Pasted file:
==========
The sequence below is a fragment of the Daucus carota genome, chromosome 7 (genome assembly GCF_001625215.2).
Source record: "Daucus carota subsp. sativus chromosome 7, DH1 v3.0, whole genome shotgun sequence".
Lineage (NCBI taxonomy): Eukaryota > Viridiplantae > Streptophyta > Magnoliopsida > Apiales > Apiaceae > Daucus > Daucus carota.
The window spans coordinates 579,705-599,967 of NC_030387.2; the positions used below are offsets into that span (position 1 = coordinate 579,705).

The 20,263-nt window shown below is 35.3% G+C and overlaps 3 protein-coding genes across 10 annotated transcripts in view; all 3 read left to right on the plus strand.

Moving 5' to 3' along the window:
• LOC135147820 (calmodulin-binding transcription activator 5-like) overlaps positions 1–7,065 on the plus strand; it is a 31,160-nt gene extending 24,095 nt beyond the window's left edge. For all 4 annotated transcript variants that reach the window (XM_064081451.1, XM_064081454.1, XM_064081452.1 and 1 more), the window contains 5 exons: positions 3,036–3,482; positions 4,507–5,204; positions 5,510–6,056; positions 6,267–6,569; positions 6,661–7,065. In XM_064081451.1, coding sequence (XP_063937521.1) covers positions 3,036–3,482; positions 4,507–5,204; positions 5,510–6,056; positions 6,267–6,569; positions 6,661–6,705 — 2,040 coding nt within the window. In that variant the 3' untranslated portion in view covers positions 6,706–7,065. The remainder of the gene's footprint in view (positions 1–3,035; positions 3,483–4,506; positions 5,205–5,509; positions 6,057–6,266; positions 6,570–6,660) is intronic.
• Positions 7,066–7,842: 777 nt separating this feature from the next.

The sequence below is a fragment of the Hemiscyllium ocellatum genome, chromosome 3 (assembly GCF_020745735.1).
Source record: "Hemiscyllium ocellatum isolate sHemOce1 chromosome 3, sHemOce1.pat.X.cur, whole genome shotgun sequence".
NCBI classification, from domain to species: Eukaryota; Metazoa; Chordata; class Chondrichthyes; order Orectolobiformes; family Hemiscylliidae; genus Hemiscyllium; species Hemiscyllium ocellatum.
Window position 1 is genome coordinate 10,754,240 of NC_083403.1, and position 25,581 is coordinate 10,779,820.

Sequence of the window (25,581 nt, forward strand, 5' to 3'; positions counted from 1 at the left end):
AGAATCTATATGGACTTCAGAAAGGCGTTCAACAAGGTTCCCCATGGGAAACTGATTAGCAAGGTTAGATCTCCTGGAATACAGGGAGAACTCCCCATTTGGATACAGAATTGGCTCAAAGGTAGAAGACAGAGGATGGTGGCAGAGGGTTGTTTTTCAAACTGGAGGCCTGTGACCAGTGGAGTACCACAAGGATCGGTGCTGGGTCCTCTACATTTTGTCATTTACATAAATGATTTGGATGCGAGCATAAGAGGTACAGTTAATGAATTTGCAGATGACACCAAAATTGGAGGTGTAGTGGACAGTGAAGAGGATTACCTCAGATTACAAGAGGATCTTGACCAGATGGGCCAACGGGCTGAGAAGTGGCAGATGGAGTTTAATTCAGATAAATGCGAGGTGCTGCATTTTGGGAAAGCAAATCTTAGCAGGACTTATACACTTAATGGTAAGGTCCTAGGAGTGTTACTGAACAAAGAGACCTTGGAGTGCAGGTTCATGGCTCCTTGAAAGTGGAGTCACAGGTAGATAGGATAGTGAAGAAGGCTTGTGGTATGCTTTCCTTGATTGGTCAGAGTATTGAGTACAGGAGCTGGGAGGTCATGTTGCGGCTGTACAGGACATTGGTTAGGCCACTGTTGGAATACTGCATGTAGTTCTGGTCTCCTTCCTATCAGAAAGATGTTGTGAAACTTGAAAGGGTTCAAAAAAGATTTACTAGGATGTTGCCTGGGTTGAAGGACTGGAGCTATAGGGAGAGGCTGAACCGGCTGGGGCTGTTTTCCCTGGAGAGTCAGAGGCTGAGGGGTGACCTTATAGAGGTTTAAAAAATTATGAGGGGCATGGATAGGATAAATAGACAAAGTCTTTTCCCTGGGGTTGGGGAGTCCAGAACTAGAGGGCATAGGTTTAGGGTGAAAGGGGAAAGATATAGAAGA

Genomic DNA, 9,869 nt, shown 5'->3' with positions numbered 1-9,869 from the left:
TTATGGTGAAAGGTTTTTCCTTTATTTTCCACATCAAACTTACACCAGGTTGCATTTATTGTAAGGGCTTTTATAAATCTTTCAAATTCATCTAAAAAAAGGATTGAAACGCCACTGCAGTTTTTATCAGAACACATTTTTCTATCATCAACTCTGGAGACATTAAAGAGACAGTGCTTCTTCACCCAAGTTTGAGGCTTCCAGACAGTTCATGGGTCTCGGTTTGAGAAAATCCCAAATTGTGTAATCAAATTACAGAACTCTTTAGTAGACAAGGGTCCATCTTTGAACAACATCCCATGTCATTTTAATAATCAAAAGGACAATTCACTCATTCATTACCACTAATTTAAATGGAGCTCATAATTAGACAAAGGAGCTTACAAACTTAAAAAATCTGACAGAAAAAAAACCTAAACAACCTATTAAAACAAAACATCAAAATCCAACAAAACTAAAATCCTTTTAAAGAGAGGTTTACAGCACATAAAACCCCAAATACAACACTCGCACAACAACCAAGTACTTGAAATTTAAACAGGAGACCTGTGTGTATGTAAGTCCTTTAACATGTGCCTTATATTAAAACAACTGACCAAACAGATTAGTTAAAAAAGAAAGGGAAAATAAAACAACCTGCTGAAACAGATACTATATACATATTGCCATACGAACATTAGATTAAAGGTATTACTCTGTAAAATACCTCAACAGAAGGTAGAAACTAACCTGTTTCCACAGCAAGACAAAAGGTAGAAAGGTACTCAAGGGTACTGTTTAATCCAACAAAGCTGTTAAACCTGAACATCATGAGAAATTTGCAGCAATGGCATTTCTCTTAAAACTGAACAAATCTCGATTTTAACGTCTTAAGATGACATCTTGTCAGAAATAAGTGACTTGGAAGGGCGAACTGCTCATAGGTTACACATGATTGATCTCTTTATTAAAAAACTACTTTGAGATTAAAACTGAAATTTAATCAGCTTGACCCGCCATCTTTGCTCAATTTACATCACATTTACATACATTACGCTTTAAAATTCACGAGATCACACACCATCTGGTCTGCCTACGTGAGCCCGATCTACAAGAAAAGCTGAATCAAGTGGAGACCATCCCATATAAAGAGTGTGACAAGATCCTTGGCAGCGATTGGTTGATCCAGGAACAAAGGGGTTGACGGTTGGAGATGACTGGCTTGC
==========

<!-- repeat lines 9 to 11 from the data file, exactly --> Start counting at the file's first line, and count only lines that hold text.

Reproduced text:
The sequence below is a fragment of the Hemiscyllium ocellatum genome, chromosome 3 (assembly GCF_020745735.1).
Source record: "Hemiscyllium ocellatum isolate sHemOce1 chromosome 3, sHemOce1.pat.X.cur, whole genome shotgun sequence".
NCBI classification, from domain to species: Eukaryota; Metazoa; Chordata; class Chondrichthyes; order Orectolobiformes; family Hemiscylliidae; genus Hemiscyllium; species Hemiscyllium ocellatum.